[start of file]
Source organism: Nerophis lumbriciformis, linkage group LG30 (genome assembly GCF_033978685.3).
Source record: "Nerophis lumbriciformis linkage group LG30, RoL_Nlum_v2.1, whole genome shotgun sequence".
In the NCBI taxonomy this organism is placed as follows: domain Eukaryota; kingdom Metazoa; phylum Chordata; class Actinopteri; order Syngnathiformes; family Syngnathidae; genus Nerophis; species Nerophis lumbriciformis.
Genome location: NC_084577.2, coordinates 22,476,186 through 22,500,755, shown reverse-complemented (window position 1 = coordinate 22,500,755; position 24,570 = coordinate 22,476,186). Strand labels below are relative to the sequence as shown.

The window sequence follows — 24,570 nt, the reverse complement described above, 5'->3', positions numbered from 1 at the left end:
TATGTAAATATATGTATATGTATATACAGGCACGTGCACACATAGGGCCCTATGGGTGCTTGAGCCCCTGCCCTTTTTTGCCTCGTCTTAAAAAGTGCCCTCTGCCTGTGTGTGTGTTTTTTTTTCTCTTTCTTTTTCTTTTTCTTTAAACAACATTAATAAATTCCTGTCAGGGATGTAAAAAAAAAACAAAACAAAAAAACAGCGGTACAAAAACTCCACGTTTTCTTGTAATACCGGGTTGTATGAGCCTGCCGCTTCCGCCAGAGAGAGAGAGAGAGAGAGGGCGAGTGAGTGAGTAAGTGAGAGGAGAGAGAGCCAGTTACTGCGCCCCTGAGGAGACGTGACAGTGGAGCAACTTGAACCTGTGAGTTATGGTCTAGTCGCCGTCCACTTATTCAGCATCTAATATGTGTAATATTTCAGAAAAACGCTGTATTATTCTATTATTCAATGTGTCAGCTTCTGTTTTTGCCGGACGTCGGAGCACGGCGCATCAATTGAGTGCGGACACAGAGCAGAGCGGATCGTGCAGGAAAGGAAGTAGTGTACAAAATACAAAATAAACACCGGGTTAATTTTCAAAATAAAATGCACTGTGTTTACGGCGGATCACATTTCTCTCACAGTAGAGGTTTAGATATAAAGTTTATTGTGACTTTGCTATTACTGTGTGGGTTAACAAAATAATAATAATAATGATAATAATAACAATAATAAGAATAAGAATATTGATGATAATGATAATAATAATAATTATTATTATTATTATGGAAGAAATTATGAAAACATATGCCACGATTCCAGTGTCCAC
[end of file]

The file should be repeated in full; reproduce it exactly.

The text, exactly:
Source organism: Nerophis lumbriciformis, linkage group LG30 (genome assembly GCF_033978685.3).
Source record: "Nerophis lumbriciformis linkage group LG30, RoL_Nlum_v2.1, whole genome shotgun sequence".
In the NCBI taxonomy this organism is placed as follows: domain Eukaryota; kingdom Metazoa; phylum Chordata; class Actinopteri; order Syngnathiformes; family Syngnathidae; genus Nerophis; species Nerophis lumbriciformis.
Genome location: NC_084577.2, coordinates 22,476,186 through 22,500,755, shown reverse-complemented (window position 1 = coordinate 22,500,755; position 24,570 = coordinate 22,476,186). Strand labels below are relative to the sequence as shown.

The window sequence follows — 24,570 nt, the reverse complement described above, 5'->3', positions numbered from 1 at the left end:
TATGTAAATATATGTATATGTATATACAGGCACGTGCACACATAGGGCCCTATGGGTGCTTGAGCCCCTGCCCTTTTTTGCCTCGTCTTAAAAAGTGCCCTCTGCCTGTGTGTGTGTTTTTTTTTCTCTTTCTTTTTCTTTTTCTTTAAACAACATTAATAAATTCCTGTCAGGGATGTAAAAAAAAAACAAAACAAAAAAACAGCGGTACAAAAACTCCACGTTTTCTTGTAATACCGGGTTGTATGAGCCTGCCGCTTCCGCCAGAGAGAGAGAGAGAGAGAGGGCGAGTGAGTGAGTAAGTGAGAGGAGAGAGAGCCAGTTACTGCGCCCCTGAGGAGACGTGACAGTGGAGCAACTTGAACCTGTGAGTTATGGTCTAGTCGCCGTCCACTTATTCAGCATCTAATATGTGTAATATTTCAGAAAAACGCTGTATTATTCTATTATTCAATGTGTCAGCTTCTGTTTTTGCCGGACGTCGGAGCACGGCGCATCAATTGAGTGCGGACACAGAGCAGAGCGGATCGTGCAGGAAAGGAAGTAGTGTACAAAATACAAAATAAACACCGGGTTAATTTTCAAAATAAAATGCACTGTGTTTACGGCGGATCACATTTCTCTCACAGTAGAGGTTTAGATATAAAGTTTATTGTGACTTTGCTATTACTGTGTGGGTTAACAAAATAATAATAATAATGATAATAATAACAATAATAAGAATAAGAATATTGATGATAATGATAATAATAATAATTATTATTATTATTATGGAAGAAATTATGAAAACATATGCCACGATTCCAGTGTCCAC